A MULTI-MILLENNIAL RECORD PROVIDED BY AMINO-ACID DATED BIVALVE SHELLS FROM THE SOUTHERN BRAZILIAN SHELF
The results represent one of the largest datasets of individually dated shells ever compiled. The calibrated ages of the shells range in age from modern to a maximum age of ~10,500 years. The distribution of the ages is right skewed with a long tail that slowly tapers off in frequency moving backwards in time indicating that the shells in this area have long residence times around the sediment surface. Radiocarbon calibrations of shells from different collection sites suggested comparable racemization rates. This, in turn, suggests that water depth had a limited effect on the targeted amino acids, which implies similar thermal histories of the sampled sites. Previous studies used multiple calibrations whenever sites with variable depth were included. In contrast, in this study, a single calibration formula could be used to calibrate the amino acid racemization rate, despite a substantial bathymetric range of the samples.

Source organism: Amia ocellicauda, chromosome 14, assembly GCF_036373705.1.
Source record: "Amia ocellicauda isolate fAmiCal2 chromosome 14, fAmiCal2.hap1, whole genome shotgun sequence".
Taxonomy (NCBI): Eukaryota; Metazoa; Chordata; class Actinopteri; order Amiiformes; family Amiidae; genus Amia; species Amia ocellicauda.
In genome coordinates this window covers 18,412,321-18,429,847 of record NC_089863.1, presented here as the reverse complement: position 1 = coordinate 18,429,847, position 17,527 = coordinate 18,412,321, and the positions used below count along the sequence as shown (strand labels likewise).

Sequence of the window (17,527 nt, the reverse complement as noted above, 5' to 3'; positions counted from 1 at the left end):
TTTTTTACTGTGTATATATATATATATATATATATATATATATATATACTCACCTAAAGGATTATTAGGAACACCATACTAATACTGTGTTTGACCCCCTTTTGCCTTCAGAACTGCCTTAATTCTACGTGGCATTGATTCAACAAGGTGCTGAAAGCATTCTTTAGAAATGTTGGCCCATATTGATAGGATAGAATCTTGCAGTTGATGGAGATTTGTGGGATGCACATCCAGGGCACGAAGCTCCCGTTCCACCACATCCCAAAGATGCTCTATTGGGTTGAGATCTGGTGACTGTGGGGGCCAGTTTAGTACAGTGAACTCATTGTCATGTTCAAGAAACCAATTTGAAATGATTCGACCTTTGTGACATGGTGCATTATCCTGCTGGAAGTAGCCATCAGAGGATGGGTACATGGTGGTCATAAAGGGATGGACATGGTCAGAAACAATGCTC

The results reveal that bivalve shells, even when restricted to surficially collected samples of one species only, can provide a continuous record spanning back thousands of years. Multi-millennial time series assembled by dating individual shells represent a potentially important, high-resolution proxy for studying environmental, oceanographic, and climatic changes in the Holocene.